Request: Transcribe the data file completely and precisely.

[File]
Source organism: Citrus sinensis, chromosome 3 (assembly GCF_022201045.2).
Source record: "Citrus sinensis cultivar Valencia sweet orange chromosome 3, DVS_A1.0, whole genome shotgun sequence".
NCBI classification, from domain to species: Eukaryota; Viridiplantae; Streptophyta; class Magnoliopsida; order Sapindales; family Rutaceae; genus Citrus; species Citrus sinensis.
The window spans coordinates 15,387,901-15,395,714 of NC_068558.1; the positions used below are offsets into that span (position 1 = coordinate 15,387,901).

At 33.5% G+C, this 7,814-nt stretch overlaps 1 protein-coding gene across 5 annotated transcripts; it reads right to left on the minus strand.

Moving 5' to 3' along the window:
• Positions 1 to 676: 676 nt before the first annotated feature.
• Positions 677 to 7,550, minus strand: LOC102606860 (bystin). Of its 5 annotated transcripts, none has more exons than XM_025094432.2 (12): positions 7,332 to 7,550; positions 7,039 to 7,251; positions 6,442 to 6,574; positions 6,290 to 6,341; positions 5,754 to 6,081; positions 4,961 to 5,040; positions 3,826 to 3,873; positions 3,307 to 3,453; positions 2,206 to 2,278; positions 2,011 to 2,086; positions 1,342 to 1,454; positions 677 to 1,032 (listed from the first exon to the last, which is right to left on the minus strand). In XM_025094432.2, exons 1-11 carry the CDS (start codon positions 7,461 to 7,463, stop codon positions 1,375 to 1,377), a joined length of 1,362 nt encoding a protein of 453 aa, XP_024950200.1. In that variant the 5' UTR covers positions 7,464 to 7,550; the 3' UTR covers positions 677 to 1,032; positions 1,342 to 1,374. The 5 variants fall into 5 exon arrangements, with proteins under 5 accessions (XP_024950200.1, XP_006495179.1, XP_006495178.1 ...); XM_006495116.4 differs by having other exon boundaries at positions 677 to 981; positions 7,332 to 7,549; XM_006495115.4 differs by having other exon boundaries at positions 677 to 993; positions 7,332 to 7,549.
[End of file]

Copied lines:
Source organism: Citrus sinensis, chromosome 3 (assembly GCF_022201045.2).
Source record: "Citrus sinensis cultivar Valencia sweet orange chromosome 3, DVS_A1.0, whole genome shotgun sequence".
NCBI classification, from domain to species: Eukaryota; Viridiplantae; Streptophyta; class Magnoliopsida; order Sapindales; family Rutaceae; genus Citrus; species Citrus sinensis.
The window spans coordinates 15,387,901-15,395,714 of NC_068558.1; the positions used below are offsets into that span (position 1 = coordinate 15,387,901).

At 33.5% G+C, this 7,814-nt stretch overlaps 1 protein-coding gene across 5 annotated transcripts; it reads right to left on the minus strand.

Moving 5' to 3' along the window:
• Positions 1 to 676: 676 nt before the first annotated feature.
• Positions 677 to 7,550, minus strand: LOC102606860 (bystin). Of its 5 annotated transcripts, none has more exons than XM_025094432.2 (12): positions 7,332 to 7,550; positions 7,039 to 7,251; positions 6,442 to 6,574; positions 6,290 to 6,341; positions 5,754 to 6,081; positions 4,961 to 5,040; positions 3,826 to 3,873; positions 3,307 to 3,453; positions 2,206 to 2,278; positions 2,011 to 2,086; positions 1,342 to 1,454; positions 677 to 1,032 (listed from the first exon to the last, which is right to left on the minus strand). In XM_025094432.2, exons 1-11 carry the CDS (start codon positions 7,461 to 7,463, stop codon positions 1,375 to 1,377), a joined length of 1,362 nt encoding a protein of 453 aa, XP_024950200.1. In that variant the 5' UTR covers positions 7,464 to 7,550; the 3' UTR covers positions 677 to 1,032; positions 1,342 to 1,374. The 5 variants fall into 5 exon arrangements, with proteins under 5 accessions (XP_024950200.1, XP_006495179.1, XP_006495178.1 ...); XM_006495116.4 differs by having other exon boundaries at positions 677 to 981; positions 7,332 to 7,549; XM_006495115.4 differs by having other exon boundaries at positions 677 to 993; positions 7,332 to 7,549.